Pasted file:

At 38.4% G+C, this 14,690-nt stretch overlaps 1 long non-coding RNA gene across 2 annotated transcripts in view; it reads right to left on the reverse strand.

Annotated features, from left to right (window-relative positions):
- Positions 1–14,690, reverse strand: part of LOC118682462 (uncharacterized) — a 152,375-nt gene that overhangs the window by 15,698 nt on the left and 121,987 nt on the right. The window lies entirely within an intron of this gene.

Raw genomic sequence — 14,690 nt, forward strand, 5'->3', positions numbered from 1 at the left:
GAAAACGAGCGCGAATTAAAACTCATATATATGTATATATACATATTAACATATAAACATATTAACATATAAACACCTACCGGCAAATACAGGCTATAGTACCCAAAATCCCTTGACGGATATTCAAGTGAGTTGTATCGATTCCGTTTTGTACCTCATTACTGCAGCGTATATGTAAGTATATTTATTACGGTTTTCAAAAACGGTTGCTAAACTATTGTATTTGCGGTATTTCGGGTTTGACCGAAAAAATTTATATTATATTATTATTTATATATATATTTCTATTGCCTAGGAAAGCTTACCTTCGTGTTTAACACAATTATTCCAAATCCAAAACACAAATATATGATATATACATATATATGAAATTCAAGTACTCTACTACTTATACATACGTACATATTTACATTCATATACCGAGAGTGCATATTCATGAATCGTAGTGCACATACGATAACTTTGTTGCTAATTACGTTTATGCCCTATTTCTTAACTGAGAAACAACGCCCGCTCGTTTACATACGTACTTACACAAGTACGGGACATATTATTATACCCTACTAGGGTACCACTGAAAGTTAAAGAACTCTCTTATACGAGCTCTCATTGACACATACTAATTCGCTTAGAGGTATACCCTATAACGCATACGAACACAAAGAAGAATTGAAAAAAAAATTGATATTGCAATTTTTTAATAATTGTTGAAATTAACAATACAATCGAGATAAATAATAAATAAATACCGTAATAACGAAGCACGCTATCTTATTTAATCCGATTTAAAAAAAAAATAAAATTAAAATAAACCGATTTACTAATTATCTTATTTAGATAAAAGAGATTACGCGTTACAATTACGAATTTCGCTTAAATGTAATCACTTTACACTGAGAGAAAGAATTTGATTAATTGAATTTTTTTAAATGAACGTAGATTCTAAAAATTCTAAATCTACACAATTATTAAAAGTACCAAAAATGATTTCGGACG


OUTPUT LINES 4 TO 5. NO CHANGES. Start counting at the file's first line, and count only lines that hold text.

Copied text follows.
Raw genomic sequence — 14,690 nt, forward strand, 5'->3', positions numbered from 1 at the left:
GAAAACGAGCGCGAATTAAAACTCATATATATGTATATATACATATTAACATATAAACATATTAACATATAAACACCTACCGGCAAATACAGGCTATAGTACCCAAAATCCCTTGACGGATATTCAAGTGAGTTGTATCGATTCCGTTTTGTACCTCATTACTGCAGCGTATATGTAAGTATATTTATTACGGTTTTCAAAAACGGTTGCTAAACTATTGTATTTGCGGTATTTCGGGTTTGACCGAAAAAATTTATATTATATTATTATTTATATATATATTTCTATTGCCTAGGAAAGCTTACCTTCGTGTTTAACACAATTATTCCAAATCCAAAACACAAATATATGATATATACATATATATGAAATTCAAGTACTCTACTACTTATACATACGTACATATTTACATTCATATACCGAGAGTGCATATTCATGAATCGTAGTGCACATACGATAACTTTGTTGCTAATTACGTTTATGCCCTATTTCTTAACTGAGAAACAACGCCCGCTCGTTTACATACGTACTTACACAAGTACGGGACATATTATTATACCCTACTAGGGTACCACTGAAAGTTAAAGAACTCTCTTATACGAGCTCTCATTGACACATACTAATTCGCTTAGAGGTATACCCTATAACGCATACGAACACAAAGAAGAATTGAAAAAAAAATTGATATTGCAATTTTTTAATAATTGTTGAAATTAACAATACAATCGAGATAAATAATAAATAAATACCGTAATAACGAAGCACGCTATCTTATTTAATCCGATTTAAAAAAAAAATAAAATTAAAATAAACCGATTTACTAATTATCTTATTTAGATAAAAGAGATTACGCGTTACAATTACGAATTTCGCTTAAATGTAATCACTTTACACTGAGAGAAAGAATTTGATTAATTGAATTTTTTTAAATGAACGTAGATTCTAAAAATTCTAAATCTACACAATTATTAAAAGTACCAAAAATGATTTCGGACG